Former Marco police officer, previously fired for sex on duty, under investigation after traffic stop
Kevin Hennings did not retire from the Marco Island Police Department. He was fired in September 2018 after an internal affairs investigation sustained allegations that he had sex on duty.
When he was pulled over Tuesday afternoon by a Collier County Sheriff's Office deputy, he produced a Marco Island Police Department retirement ID and badge.
Hennings has not been arrested, but his actions were reported to the police department and raise questions about whether he was impersonating a law enforcement officer and gave false identification to the deputy.
"No, we did not issue a MIPD retirement ID nor a MIPD retirement badge to Kevin Hennings," Capt. Dave Baer wrote in an email to the Naples Daily News. "The City has and does encourage the appropriate charges to be filed based on the circumstances."
An incident reported from Tuesday afternoon documents Hennings being pulled over for speeding on Tamiami Trail East, just west of Duda Road.
The deputy pulled Hennings over after radar determined he was traveling 80 mph in a 60 mph zone.
While many of the details were not disclosed due to the active investigation, the deputy placed a call to the Sheriff's Office's Criminal Investigations Division after initial contact with Hennings.
Hennings was permitted to leave the scene after a traffic citation was issued.
Video from the traffic stop and an unidentified item were then admitted into evidence.
Although Hennings is technically still a certified law enforcement officer and was previously employed by the Marco Island Police Department, it does not safeguard him from prosecution.
To prove a false impersonation charge, there are two key elements: pretending to be an officer and misleading someone to gain a benefit.
Craig Trocino, director of the University of Miami's Innocence Clinic, said the statute, which was originally ruled as unconstitutional due to being overly broad, does not make a distinction on whether impersonation must apply to active law enforcement.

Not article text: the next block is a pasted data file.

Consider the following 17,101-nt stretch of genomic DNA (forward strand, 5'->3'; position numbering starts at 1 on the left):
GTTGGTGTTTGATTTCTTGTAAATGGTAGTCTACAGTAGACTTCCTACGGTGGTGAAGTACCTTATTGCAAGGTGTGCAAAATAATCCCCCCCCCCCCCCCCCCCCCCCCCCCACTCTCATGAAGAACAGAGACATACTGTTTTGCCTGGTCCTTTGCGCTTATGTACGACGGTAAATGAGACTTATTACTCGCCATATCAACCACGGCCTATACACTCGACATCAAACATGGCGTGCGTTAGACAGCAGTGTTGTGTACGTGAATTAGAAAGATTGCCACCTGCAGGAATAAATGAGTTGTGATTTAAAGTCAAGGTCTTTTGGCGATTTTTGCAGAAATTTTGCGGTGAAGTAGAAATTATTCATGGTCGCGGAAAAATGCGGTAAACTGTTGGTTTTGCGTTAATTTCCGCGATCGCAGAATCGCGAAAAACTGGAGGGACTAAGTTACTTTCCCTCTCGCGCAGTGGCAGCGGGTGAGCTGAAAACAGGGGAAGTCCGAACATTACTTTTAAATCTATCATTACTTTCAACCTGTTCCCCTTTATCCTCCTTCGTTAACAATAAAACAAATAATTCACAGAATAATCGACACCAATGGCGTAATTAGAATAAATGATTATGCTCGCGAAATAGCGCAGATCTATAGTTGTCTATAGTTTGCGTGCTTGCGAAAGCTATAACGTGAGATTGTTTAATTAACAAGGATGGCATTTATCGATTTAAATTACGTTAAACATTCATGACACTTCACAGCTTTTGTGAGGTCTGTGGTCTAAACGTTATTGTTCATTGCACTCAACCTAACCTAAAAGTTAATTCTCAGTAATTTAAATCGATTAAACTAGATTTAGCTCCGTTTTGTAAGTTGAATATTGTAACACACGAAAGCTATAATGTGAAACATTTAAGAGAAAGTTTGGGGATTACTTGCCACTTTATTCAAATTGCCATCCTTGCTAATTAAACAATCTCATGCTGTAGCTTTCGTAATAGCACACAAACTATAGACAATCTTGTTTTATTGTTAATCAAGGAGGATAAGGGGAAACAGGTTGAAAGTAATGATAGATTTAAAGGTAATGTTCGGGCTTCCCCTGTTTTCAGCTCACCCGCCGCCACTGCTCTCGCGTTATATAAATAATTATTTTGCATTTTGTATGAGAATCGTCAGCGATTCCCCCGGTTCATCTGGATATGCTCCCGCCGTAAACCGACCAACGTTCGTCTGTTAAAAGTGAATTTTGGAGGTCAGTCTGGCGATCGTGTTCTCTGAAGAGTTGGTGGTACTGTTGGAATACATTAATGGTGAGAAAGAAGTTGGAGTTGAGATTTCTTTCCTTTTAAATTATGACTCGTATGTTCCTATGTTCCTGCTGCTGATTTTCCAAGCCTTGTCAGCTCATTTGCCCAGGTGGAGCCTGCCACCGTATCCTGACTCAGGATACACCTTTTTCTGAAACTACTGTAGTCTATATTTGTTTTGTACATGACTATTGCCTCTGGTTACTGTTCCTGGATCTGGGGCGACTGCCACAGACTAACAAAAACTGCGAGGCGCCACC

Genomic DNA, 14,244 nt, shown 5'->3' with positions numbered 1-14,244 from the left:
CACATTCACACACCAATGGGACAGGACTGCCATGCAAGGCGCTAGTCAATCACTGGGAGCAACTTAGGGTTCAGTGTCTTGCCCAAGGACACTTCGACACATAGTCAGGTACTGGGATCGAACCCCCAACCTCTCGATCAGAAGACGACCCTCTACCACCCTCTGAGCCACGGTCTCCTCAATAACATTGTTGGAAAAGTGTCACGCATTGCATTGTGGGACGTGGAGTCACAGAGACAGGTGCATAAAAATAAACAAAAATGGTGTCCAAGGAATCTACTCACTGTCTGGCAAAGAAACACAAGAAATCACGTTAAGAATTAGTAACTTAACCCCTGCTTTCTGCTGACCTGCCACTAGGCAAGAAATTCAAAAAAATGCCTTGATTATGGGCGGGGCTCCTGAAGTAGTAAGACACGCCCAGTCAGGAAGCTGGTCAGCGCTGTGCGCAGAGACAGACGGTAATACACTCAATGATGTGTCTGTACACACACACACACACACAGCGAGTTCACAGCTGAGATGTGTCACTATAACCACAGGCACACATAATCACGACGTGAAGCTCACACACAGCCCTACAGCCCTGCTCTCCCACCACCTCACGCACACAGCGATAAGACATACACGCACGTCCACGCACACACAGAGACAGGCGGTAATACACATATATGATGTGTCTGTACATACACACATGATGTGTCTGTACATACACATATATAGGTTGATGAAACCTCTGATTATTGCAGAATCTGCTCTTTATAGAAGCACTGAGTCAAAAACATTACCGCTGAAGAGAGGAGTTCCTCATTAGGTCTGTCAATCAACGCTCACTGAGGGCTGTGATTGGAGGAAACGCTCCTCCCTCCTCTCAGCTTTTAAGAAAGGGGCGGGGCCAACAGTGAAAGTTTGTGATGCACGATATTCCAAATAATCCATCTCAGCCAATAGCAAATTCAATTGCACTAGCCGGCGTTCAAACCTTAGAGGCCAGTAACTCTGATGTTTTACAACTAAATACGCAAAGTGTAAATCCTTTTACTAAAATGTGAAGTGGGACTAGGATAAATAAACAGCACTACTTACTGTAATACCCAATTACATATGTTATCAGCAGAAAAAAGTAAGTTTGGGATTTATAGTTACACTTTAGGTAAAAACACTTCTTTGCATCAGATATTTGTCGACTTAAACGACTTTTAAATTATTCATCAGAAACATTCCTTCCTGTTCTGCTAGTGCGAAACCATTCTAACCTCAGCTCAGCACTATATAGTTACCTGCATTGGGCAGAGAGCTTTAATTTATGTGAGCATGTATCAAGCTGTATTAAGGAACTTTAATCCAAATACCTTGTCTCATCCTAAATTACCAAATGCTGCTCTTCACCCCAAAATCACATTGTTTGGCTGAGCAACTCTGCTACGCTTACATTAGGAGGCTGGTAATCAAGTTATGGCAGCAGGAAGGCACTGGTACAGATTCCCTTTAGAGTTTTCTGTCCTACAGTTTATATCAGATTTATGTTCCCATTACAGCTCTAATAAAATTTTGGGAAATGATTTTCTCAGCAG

"The retired badge is authorized by the department," he said. "My reading of the statute is that if he's used it with the intent to mislead and that purpose was to get out of a ticket, it may be a violation."
Under the police department's policies, Hennings would not have been eligible for a retirement badge or ID for multiple reasons.
For starters, he did not retire and he left the department in bad standing.
Hennings was one of the now-former police officers caught up in the department's sex on duty investigations.
The scandal originally focused on the actions of then-Sgt. James Inlow, who came into the department's cross-hairs in January 2018 after the father of a woman involved with him approached then-Police Chief Al Schettino. The father turned over digital evidence to Schettino showing that Inlow had been sexting and soliciting Adderall from his daughter.
Authorities uncovered a trove of evidence against more officers when they searched devices belonging to the woman, who was found to have been involved with all of them at different junctures.
Inlow and then-Sgt. Neil Giansanti resigned while under investigation. Those investigations ultimately found the allegations of sex on duty credible, resulting in multiple violations of police policy.
Although Hennings professed his innocence, the department placed him on paid leave until it concluded the there was not enough evidence to find the allegations credible and terminate him.
Unlike his peers, the state's Criminal Justice Standards and Training Commission has yet to take any action against Hennings' law enforcement certificate.
The commission, which holds the power to impose discipline from probation up to revoking an officer’s certification for moral character violations. The charge of sex on duty carries a potential penalty of suspension up to the revocation of an officer's certification.
The reason it has not done so is because Hennings has appealed this termination through arbitration.
Hennings could not be immediately reached for comment.
Inlow's certification was revoked by the commission while Giansanti entered into a stipulation and settlement agreement that suspended him for two months and placed him on probation for an additional year.
The slap on the wrist handed down to Giansanti led the City Council to ask Florida Department of Law Enforcement Commissioner Rick Swearingen to reconsider.
"It appears that you believe that this man is morally, ethically and judgmentally qualified to serve and protect the citizens of Florida," Brechnitz wrote in a letter referencing Giansanti's settlement. "This is preposterous and I am personally outraged as are the citizens of Marco Island. The notion that this man can carry a gun and a badge in another community in our great state boggles the mind."